Thursday, April 23, 2020

broken branch

1 1/2 oz Bourbon (Wild Turkey 101)
1/2 oz Sweet Vermouth (Cocchi)
1/2 oz Maraschino (Luxardo)
1/2 oz Averna
1 dash Angostura Bitters

Stir with ice, strain into a cocktail coupe, and garnish with an orange twist.
Two Thursdays ago, I was invited to join the Daily.Sip.Cocktail crew from Instagram to make a drink with them. For a recipe that I was sure that all four of us could assemble, I selected the Broken Branch by San Francisco's David Nepove from Daniel Yaffe's Drink More Whiskey book. This Bourbon Manhattan reminded me of the Brooklyn Brawler given the duo of Averna and Maraschino accenting a whiskey and vermouth base. Once assembled, the Broken Branch donated an orange and nutty cherry aroma. Next, caramel, grape, and cherry notes on the sip snapped into Bourbon and herbal flavors on the swallow with a nutty spice on the finish. Overall, the Broken Branch was very well rounded, and the other elements kept the Maraschino in check; moreover, it served as a good sipper even when it warmed up as the four of us chatted on the HouseParty app in our separate quarantined home bars and kitchens.

Wednesday, April 22, 2020

fallen angel

30 mL Blanco Tequila (1 1/2 oz Lunazul)
25 mL Lemon Juice (3/4 oz)
15 mL Apricot Liqueur (1/2 oz Rothman & Winter)
5 mL Strega (1/4 oz)
1 bsp Agave Syrup (omit)

Shake with ice, strain into a cocktail glass, and garnish with an orange twist (lemon twist).

Two Wednesdays ago, I decided to make a recipe recommended to me by Jason Clampham after I enjoyed his Drones Club. The Fallen Angel was not his drink but one created at a bar in town, namely Raoul's in Oxford, by bartender Etienne Kechichian. I was drawn to this Tequila Daisy for it paired apricot and Strega liqueurs that worked well together in the White Birch Fizz and the Low Hanging Fruit, so I decided to give this recipe a go.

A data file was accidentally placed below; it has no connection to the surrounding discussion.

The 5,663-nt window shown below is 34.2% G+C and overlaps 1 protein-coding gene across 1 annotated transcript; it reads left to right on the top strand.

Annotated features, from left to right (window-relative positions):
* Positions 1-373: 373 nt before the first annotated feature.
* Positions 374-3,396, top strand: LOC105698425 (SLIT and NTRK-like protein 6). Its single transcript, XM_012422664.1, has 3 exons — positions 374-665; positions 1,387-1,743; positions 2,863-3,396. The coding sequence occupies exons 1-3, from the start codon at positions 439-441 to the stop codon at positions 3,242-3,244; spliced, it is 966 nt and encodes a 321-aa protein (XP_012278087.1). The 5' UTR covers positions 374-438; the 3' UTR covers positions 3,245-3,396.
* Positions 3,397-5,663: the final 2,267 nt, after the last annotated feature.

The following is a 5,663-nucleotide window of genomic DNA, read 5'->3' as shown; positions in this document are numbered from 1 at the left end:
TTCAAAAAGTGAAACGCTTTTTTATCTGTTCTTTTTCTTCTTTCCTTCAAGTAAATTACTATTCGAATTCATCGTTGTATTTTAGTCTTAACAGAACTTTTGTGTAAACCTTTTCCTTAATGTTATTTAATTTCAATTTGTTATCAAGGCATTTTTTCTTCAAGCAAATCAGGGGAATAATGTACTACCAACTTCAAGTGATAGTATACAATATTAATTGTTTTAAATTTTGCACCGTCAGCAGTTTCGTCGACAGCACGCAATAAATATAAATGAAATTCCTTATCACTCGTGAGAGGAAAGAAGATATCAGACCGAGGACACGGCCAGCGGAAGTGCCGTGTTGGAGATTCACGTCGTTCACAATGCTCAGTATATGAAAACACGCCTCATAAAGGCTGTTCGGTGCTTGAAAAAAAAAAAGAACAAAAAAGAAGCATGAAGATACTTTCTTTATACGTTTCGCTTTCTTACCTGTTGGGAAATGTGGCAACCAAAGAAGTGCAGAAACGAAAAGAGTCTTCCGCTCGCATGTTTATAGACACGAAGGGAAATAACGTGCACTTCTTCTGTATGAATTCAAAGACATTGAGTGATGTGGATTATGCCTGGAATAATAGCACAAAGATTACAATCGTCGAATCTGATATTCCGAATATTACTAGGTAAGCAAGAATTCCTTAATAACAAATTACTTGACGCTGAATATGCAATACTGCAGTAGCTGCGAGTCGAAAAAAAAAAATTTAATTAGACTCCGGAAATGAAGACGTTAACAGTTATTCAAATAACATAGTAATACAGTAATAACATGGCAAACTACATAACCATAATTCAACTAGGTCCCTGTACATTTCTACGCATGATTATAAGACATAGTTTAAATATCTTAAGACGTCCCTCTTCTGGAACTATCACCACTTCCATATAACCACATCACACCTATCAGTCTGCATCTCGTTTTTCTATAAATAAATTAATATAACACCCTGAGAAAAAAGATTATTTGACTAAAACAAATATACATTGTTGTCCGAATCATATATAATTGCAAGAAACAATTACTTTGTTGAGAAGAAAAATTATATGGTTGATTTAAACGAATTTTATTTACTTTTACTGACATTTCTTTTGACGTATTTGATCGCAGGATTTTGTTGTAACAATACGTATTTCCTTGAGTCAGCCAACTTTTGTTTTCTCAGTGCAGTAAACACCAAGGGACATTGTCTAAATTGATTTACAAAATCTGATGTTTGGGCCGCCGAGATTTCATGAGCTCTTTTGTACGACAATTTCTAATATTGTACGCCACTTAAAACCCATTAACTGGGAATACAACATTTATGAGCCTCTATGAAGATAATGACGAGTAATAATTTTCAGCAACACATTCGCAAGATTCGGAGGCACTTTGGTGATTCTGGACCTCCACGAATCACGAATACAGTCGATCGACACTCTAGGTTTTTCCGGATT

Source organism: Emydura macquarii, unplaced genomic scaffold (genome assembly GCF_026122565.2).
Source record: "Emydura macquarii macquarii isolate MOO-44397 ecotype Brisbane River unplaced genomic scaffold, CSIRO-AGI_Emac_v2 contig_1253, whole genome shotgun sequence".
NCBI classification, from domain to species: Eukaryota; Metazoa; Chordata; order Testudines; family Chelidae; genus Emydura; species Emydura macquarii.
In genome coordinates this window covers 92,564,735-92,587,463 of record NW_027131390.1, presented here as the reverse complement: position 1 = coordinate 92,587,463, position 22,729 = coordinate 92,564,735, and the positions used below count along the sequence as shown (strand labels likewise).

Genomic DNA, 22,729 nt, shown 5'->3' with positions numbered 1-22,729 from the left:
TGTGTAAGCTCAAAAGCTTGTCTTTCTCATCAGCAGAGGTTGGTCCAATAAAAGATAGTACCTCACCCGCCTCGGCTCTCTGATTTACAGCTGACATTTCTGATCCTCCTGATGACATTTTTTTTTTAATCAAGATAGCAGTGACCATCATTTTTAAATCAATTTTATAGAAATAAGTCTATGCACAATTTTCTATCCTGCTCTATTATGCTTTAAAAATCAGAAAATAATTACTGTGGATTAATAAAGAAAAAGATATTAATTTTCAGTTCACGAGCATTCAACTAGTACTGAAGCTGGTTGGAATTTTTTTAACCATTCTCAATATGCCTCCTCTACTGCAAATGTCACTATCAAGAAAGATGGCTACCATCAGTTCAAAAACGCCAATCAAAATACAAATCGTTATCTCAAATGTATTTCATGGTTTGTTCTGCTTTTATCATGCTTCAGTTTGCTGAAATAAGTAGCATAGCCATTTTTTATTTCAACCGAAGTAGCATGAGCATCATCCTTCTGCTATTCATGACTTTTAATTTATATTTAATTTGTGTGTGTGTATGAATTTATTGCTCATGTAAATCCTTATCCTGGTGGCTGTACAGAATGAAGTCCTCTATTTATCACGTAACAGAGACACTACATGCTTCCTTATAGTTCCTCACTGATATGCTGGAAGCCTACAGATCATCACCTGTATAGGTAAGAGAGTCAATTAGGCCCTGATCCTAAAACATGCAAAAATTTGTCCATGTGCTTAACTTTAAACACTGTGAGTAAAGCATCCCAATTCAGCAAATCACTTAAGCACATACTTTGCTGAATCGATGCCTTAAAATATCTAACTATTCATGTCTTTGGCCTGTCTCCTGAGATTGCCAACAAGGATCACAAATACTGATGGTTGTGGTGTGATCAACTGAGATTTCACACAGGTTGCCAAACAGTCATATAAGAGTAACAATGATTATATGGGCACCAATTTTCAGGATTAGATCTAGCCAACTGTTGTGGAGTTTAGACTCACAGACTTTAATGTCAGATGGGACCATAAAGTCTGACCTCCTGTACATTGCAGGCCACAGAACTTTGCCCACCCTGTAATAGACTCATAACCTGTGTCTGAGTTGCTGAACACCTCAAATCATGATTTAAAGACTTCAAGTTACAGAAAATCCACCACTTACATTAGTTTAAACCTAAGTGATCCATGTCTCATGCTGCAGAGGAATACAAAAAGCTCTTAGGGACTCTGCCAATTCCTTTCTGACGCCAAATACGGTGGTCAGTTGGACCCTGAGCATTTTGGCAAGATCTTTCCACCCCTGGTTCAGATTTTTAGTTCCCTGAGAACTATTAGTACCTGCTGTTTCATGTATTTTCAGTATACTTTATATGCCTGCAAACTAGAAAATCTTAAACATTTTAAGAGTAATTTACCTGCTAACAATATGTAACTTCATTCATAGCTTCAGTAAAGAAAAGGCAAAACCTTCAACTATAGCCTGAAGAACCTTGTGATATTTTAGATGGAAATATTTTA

The Fallen Angel began with a lemon and agave aroma. Next, lemon and orchard fruit on the sip descended into tequila, apricot, licorice, and herbal flavors on the swallow.

Tuesday, April 21, 2020

zombie lady

1/2 oz Demerara 151 Proof Rum (Lemon Hart)
1/2 oz Gold or Dark Jamaican Rum (Smith & Cross)
1/2 oz Gold Puerto Rican Rum (Don Q Extra Añejo Oro)
1/2 oz Lime Juice
1/2 oz Grapefruit Juice
1/4 oz Cinnamon Syrup
1/4 oz Falernum (Velvet)
1/4 oz Grenadine
1 Egg White

Shake once without ice and once with ice, strain into a rocks or coupe glass, and garnish with 5 drops of Herbstura (equal parts Herbsaint and Angostura Bitters).
Two Tuesdays ago, I pondered what the 1934 Zombie would be like as an egg white Sour. The direction I took was inspired by the 1930s White Lady so I dubbed the experiment the Zombie Lady. I removed the Zombie's Herbsaint and Angostura Bitters from the mix and utilized them as the garnish akin to how many use lemon or orange oil from a twist in the White Lady. Once built, the Zombie Lady lurched at the nose with anise, cinnamon, and clove aromas. Next a creamy lime, grapefruit, and berry sip attacked with a funky rum, cinnamon, and clove swallow. Overall, I was rather pleased with the end result.

Monday, April 20, 2020

golden age

2 oz Flor de Caña Gold Rum
1 oz Tio Pepe Fino Sherry (Lustau)
1 oz Cynar
1/2 oz Licor 43
3 dash Peychaud's Bitters

Stir with ice, strain into a rocks glass, and garnish with a grapefruit twist.